‘Carmen’ and the refugees: Celestial Opera’s season finale

by Eleen Hsu-Wentlandt, Review Coordinator

Celestial Opera Company presented Georges Bizet’s Carmen at the Women’s Club of South Pasadena, wrapping up the run of four performances in their longtime home. Hats off to the creative team for optimizing the essential elements of the music and plot into a swift 2 hours and 20 minutes, plus intermission.

Stage director and set designer Maurice Godin layered current events by adding the refugee crisis of an indeterminate country into the story line, showing Carmen and the gypsies try to smuggle refugees (rather than contraband) to safety. While the action was unclear, the idea was thought-provoking.

The first delight of the opera came with the entrance of Micaela, (sung by Chloe Smart), a girl from a nearby village, in search of Don Jose, her childhood sweetheart-turned-soldier. Ms. Smart possessed a gently animated manner, fully vibrant soprano voice, and completely matched vocal and facial expression. Her conversation with the overly eager Morales, (sung by a grounded and convincing Robert DeVaughn), and the other soldiers, who sang with great rhythmic unity, had a lovely lightness to contrast the drama to come.

The second delight was Carmen’s famous “Habañera” seduction, sung by Anna Avetisyan. And seduce us she did: her poise was careless, yet held the attention of all of the soldiers. Her coy smile and bedroom eyes never faltered during the song – or the opera – thereby capturing the essence of the constantly pleasure-seeking Carmen. Hearing this effortlessly resonant and extremely even mezzo-soprano was the divine ingredient to complete the seduction, and it’s no wonder that the flower Carmen threw to a stoic Don Jose bewitched him against his will. Though tending to slow the beat in two arias, Ms. Avetisyan’s tone production in this demanding role was impeccable all the way through the Act IV death scene.

Christopher Anderson-West (Don Jose) demonstrated solid intonation and clarity in his arias “Parle-moi de ma mere” and “La fleur que tu m’avais jetee”, though ease of resonance has yet to be fully developed. This affected balance during the duets. Don Jose’s infatuation with Carmen could have been explored with more sensuality and physicality, while the purer love between him and Micaela was sweetly captured between West and Smart.

Esteban Perez (Escamillo) showed himself to be a conscientious musician, with commanding tone and resonance befitting a bullfighter. Perhaps still growing wings as an actor, it is hopeful that he will play more with the machismo and bravado of Escamillo over time.

One of unique aspects of Carmen as an opera is the prominence of its supportive characters, even though in this production the quartet scenes were diminished greatly. Olivia Berumen (Mercedes) and Anna Kim (Frasquita), were solid sidekicks, especially in the “Melons, coupons” trio; Edward Sayles (Remendado) and Shawn Taylor (Dancairo) were perfect pals; and Yoav Paskowitz (Zuniga) made a great case for Don Jose’s jealousy.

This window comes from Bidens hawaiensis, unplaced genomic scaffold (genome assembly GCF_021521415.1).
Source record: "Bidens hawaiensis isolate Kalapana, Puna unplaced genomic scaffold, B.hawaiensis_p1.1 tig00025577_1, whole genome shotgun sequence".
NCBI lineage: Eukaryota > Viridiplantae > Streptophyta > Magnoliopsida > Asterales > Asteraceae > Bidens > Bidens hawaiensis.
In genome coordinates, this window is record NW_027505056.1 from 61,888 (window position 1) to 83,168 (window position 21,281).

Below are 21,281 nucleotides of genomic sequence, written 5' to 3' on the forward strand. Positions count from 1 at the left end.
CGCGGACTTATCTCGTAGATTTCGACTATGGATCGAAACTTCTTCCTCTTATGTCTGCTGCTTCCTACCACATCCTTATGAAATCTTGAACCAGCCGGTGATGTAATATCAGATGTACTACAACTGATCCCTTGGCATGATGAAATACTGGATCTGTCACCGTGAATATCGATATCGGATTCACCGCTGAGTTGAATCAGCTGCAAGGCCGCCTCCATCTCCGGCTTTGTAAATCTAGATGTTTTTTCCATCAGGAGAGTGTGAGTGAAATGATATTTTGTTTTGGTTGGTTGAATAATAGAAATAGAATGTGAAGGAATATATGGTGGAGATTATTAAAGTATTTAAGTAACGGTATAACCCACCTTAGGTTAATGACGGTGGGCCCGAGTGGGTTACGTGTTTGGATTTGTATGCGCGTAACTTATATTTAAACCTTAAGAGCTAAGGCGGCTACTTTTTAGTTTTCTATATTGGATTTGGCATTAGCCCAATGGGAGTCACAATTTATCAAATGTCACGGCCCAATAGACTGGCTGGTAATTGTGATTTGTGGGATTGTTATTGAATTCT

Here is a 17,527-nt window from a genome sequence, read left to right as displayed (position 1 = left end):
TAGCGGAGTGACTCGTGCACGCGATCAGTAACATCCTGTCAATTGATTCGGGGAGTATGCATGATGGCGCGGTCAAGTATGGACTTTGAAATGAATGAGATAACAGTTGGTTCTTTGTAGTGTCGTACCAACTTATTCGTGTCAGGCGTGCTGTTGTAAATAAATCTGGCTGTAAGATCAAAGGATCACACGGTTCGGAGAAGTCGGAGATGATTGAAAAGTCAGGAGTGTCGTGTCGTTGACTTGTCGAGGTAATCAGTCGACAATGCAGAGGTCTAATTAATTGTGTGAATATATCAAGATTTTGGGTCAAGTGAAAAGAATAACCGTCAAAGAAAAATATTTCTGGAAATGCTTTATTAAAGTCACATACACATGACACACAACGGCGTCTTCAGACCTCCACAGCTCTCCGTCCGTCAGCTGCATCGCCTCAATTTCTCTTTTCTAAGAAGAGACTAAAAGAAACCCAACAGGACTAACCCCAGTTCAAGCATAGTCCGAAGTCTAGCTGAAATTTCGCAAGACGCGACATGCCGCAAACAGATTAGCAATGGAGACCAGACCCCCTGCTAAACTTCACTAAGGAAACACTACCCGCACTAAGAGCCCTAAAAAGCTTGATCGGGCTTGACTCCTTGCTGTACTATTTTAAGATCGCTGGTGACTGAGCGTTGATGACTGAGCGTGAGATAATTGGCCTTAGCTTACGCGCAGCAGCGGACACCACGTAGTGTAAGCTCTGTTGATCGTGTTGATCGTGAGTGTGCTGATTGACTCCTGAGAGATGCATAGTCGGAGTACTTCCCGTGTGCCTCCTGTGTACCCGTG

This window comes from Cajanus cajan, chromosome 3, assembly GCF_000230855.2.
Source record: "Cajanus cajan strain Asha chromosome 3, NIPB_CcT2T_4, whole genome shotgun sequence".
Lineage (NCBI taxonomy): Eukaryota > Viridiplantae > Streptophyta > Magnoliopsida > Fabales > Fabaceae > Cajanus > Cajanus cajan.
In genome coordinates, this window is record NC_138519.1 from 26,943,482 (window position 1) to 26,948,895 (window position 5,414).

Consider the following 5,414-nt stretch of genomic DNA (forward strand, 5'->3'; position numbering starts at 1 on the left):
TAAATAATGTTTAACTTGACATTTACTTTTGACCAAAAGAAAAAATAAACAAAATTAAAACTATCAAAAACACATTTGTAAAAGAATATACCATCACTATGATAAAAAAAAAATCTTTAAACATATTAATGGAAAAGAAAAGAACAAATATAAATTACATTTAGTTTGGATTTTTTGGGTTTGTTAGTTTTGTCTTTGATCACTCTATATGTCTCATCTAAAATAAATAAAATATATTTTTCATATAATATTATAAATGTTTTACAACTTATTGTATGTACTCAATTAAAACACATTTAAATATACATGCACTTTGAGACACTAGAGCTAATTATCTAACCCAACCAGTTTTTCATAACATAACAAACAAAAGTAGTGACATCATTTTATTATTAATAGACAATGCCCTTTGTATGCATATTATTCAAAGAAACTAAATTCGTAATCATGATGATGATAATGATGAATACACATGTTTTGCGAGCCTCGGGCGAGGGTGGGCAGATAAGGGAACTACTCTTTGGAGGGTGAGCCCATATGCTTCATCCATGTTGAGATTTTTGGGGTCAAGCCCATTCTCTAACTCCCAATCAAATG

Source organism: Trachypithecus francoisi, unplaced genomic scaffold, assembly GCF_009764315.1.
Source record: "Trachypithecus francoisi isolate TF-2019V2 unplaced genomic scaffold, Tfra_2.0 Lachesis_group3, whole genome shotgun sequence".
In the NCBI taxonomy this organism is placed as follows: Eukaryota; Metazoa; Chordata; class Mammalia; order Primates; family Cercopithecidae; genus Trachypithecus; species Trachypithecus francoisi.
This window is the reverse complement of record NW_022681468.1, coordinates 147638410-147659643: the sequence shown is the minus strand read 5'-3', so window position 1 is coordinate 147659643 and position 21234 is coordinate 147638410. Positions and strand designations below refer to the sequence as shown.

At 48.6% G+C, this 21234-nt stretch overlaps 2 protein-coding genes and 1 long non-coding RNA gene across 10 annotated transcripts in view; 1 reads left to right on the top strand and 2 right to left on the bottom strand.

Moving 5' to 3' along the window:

Music Director Timothy Leon and the orchestra fully supported the singers throughout. Masterfully conducting the singers’ cues from the grand piano, it was clear that everyone was well-rehearsed. The women’s ensemble deserves recognition for solidly owning their place on the stage and singing the choruses.

As welcoming as they have been to local arts organizations, the Women’s Club of South Pasadena is a difficult space for staged events. But Celestial truly turned a “lemon” of a space into “lemonade.” There being no pit, the grand piano and small orchestra were situated immediately between the stage and audience, house right. Godin designed a set requiring essentially no changes, allowing the action to play seamlessly on two levels and three areas: on the floor which was down stage right, on a set of stairs at center, and onstage. The only drawback occurred at moments when the audience in the rear could not see the action that took place on the ground.

The opera was sung in French with English supertitles, translated by Godin, in luxuriously large projection, which made understanding the libretto and watching the action extremely enjoyable.

Costumer Cynthia Nitrini Stary achieved a sense of rurality through the women’s costumes. She cleverly achieved distinct looks for Carmen, permutating two base pieces and three or so additional pieces, including a fantastic organza-like skirt worn for the bullfight.

Founder Judith Townsend delivered a rousing curtain speech at intermission, embracing the LBGT community in the wake of the Orlando shooting and promoting the potential of the arts to help people empathize with one another.

It is obvious that Artistic Director/Producer Andrea Fuentes made shrewd decisions that honored the most important elements of opera. The French diction of leads and ensemble alike was unified and well-executed, and renowned opera singer and teacher Carol Neblett is credited as the production’s diction coach. Under Mr. Leon’s baton, the orchestra’s musicality, balance, intonation, and orchestration left nothing for want. It was also observed that multi-camera filming was taking place, and the audience graciously ignored the slight distraction in favor of the benefit that Celestial will have in capturing some truly sublime moments, likely for archives and well-deserved grant-writing.


Celestial has not yet officially announced their next season’s offerings. However, you can visit their website here.

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